The Golden State Warriors’ players loved Mark Jackson. They had bonded over basketball and religious faith, they were willing to run through walls for him.
And he got unceremoniously axed. Something he and everyone else knew was coming.
Ric Bucher points out something interesting at Bleacher Report — notice there have been no welcoming tweets, no tweets of support for Kerr from any of the Warriors players?
That’s not an accident.
“That is out of loyalty to Coach Jackson,” said the player, who requested anonymity. “It has nothing to do with Steve. Just meeting him when he worked our games, he seems like a nice guy. It has to do more with how Coach was done. Guys loved Coach Jackson. They’d run through a wall for him. It hasn’t really set in that he’s gone and someone else has been hired.”
The players’ pointed silence is about Jackson, despite their pleas that he be retained, getting axed less than 72 hours after their season ended with a first-round Game 7 loss on the road to the Los Angeles Clippers. It’s about Jackson, as a first-time coach, having to settle for a four-year, $8 million deal, while Kerr, a first-time coach, signed a five-year, $25 million package, totally guaranteed. It’s about the vast majority of the players and staff sharing Jackson’s Christian faith and attending services to hear him preach at his non-denominational church, while knowing that Kerr developed a similar bond with team owner Joe Lacob over two decades of shared golf and venture capital interests.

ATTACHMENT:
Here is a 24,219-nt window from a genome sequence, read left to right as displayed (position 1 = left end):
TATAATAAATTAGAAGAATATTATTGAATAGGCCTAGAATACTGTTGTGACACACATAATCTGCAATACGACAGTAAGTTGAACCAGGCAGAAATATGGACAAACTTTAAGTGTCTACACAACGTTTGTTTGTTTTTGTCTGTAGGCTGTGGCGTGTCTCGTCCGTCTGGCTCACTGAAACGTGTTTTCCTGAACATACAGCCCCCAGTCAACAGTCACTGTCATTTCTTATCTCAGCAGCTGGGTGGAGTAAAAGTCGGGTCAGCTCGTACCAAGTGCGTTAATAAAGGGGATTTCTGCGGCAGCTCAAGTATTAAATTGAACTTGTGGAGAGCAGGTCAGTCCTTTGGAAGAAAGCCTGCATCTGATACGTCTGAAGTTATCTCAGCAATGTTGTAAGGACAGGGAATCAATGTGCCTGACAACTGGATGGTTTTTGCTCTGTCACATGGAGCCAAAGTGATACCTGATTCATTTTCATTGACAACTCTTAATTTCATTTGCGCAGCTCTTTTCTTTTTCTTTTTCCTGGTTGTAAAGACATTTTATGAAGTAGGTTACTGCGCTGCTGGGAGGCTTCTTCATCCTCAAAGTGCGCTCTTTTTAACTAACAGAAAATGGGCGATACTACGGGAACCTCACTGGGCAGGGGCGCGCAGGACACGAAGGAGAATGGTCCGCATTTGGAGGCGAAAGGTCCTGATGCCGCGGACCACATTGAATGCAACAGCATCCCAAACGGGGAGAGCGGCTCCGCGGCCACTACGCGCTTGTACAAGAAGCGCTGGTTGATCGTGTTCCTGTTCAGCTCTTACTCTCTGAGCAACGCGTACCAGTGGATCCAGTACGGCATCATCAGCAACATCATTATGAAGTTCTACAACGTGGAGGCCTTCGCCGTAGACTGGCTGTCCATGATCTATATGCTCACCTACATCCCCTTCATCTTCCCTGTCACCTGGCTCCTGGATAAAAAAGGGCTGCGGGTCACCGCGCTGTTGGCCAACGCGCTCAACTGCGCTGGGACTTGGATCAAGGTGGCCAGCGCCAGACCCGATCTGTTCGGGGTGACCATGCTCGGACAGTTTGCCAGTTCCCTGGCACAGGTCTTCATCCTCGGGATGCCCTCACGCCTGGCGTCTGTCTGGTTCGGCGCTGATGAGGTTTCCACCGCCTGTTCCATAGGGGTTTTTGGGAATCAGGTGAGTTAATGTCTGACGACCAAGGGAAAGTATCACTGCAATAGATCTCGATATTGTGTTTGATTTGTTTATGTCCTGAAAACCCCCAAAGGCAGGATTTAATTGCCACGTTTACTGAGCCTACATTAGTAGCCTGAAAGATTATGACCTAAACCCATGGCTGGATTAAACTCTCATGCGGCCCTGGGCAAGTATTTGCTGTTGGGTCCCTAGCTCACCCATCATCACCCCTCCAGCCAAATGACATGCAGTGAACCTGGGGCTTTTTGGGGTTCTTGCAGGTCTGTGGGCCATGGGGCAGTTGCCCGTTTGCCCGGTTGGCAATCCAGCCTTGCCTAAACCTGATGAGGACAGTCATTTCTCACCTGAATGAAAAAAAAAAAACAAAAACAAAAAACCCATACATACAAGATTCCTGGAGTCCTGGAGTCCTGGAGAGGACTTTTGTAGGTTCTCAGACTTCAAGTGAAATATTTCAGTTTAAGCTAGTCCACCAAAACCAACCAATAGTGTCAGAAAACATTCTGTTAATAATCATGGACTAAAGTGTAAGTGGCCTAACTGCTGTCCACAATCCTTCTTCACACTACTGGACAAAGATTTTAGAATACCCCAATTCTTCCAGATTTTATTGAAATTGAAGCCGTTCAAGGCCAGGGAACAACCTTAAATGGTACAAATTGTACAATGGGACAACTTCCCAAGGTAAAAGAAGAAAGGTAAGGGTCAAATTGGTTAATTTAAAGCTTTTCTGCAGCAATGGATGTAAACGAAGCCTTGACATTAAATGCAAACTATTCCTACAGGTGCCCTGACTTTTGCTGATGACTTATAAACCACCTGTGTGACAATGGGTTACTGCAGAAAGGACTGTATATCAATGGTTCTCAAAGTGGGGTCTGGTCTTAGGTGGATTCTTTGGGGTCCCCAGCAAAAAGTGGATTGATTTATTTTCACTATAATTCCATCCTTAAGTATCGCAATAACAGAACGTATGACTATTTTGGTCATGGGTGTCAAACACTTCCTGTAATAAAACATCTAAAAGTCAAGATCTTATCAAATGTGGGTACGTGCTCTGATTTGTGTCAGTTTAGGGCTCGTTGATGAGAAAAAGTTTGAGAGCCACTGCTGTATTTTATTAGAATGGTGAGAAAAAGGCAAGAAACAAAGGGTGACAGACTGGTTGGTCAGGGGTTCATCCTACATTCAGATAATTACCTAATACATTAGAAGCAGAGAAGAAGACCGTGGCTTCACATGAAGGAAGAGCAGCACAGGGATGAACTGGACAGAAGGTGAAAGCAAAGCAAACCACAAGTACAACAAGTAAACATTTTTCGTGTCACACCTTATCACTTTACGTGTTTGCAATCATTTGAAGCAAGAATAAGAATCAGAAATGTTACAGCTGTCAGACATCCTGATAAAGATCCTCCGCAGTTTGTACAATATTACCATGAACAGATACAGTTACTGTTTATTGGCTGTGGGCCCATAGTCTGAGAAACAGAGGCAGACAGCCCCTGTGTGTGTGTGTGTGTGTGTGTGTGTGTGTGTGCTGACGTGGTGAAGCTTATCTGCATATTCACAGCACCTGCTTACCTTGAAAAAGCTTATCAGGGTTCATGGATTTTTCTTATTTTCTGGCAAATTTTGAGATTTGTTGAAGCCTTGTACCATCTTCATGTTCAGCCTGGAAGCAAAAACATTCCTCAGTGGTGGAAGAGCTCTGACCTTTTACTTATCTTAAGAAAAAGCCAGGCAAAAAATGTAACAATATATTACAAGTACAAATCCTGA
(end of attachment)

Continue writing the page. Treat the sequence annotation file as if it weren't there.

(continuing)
Of all of the obstacles in Kerr’s way as a first-time coach, this is the biggest.
It’s not that Kerr can’t coach or motivate (we don’t know), it’s not that the players dislike him. It’s that he’s not Mark Jackson.
Kerr realizes it to and talked about that with Monte Poole of CSNBayArea.com.
“I know I have big shoes to fill,” Kerr said Friday, speaking from his San Diego home. “Mark was very successful there and has done a great job with the players. They all appreciated him.
“But I look at that as a positive because I’m inheriting a good team. I’d rather inherit a good team with expectations than a bad team with a low bar. It’s not even close. So I’m aware there are going to be expectations. That comes with the territory. I would challenge anybody to find a job in the NBA that isn’t rife with challenges. They’re all just a little different.”
Kerr said he has talked to virtually every single player, which is a start.
What Kerr has going for him is that this team is good, and it is close to contending. The players know it. They don’t want to throw that away on a futile protest, they still want to win. Kerr can rally them around that idea, try to lift them to the next level with a new system and different energy.
Eventually he should get everyone to buy in, but it’s going to take a lot of work. That’s not all on Kerr, it’s really on owner Joe Lacob.